William Howard Ashton, 19 August 1943, Bootle, Merseyside, England. Kramer originally fronted Merseybeat combo the Coasters, but was teamed with the Manchester-based Dakotas - Mike Maxfield (b. 23 February 1944; lead guitar), Robin McDonald (b. 18 July 1943; rhythm guitar), Ray Jones (b. 22 October 1939, Oldham, Lancashire, England, d. 20 January 2000; bass) and Elkie Brooks’ older brother Tony Mansfield (b. Anthony Bookbinder, 28 May 1943, Salford, Lancashire, England; drums) - upon signing to Brian Epstein’s management agency. Having topped the UK charts with the Beatles’ ‘Do You Want To Know A Secret’ (1963), Kramer’s UK chart success was maintained with a run of exclusive John Lennon / Paul McCartney songs, including the chart-topping ‘Bad To Me’, ‘I’ll Keep You Satisfied’ (number 4) and ‘From A Window’ (number 10). ‘Little Children’ (1964), penned by US writers Mort Shuman and John McFarland, gave the group a third number 1 and their first taste of success in the USA, reaching number 7. This was quickly followed by the reissued ‘Bad To Me’ which also reached the Top 10. Their chart reign ended the following year with the Burt Bacharach -composed ‘Trains And Boats And Planes’ peaking at number 12 in the UK.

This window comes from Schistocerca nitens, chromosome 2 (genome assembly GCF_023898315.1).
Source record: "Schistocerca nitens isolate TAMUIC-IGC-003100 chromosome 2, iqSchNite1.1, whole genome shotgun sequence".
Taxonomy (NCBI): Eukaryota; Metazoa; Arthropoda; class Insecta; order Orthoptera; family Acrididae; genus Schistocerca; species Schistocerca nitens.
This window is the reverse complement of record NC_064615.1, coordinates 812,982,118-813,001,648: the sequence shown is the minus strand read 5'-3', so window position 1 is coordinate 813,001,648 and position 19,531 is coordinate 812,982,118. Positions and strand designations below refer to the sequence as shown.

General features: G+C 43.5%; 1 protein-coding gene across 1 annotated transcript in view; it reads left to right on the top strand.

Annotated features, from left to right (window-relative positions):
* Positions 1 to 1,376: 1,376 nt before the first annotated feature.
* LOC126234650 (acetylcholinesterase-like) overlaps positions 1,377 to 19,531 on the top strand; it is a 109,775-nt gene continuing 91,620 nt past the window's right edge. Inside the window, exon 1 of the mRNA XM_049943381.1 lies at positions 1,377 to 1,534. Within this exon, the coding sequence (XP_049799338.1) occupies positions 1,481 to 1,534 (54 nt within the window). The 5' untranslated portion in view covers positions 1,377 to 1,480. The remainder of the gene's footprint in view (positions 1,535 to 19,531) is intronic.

Although subsequent efforts, most notably the lyrical ‘Neon City’, and a fine version of 'We’re Doing Fine’ proved effective, Kramer’s career was firmly in the descendent. He embarked on a solo career in January 1967, but having failed to find a new audience, sought solace on the cabaret and nostalgia circuit. Kramer had the good looks and had a warm semi-baritone voice that was effective, ultimately his weakness was in being supplied with poor material after the Lennon/McCartney association dried up.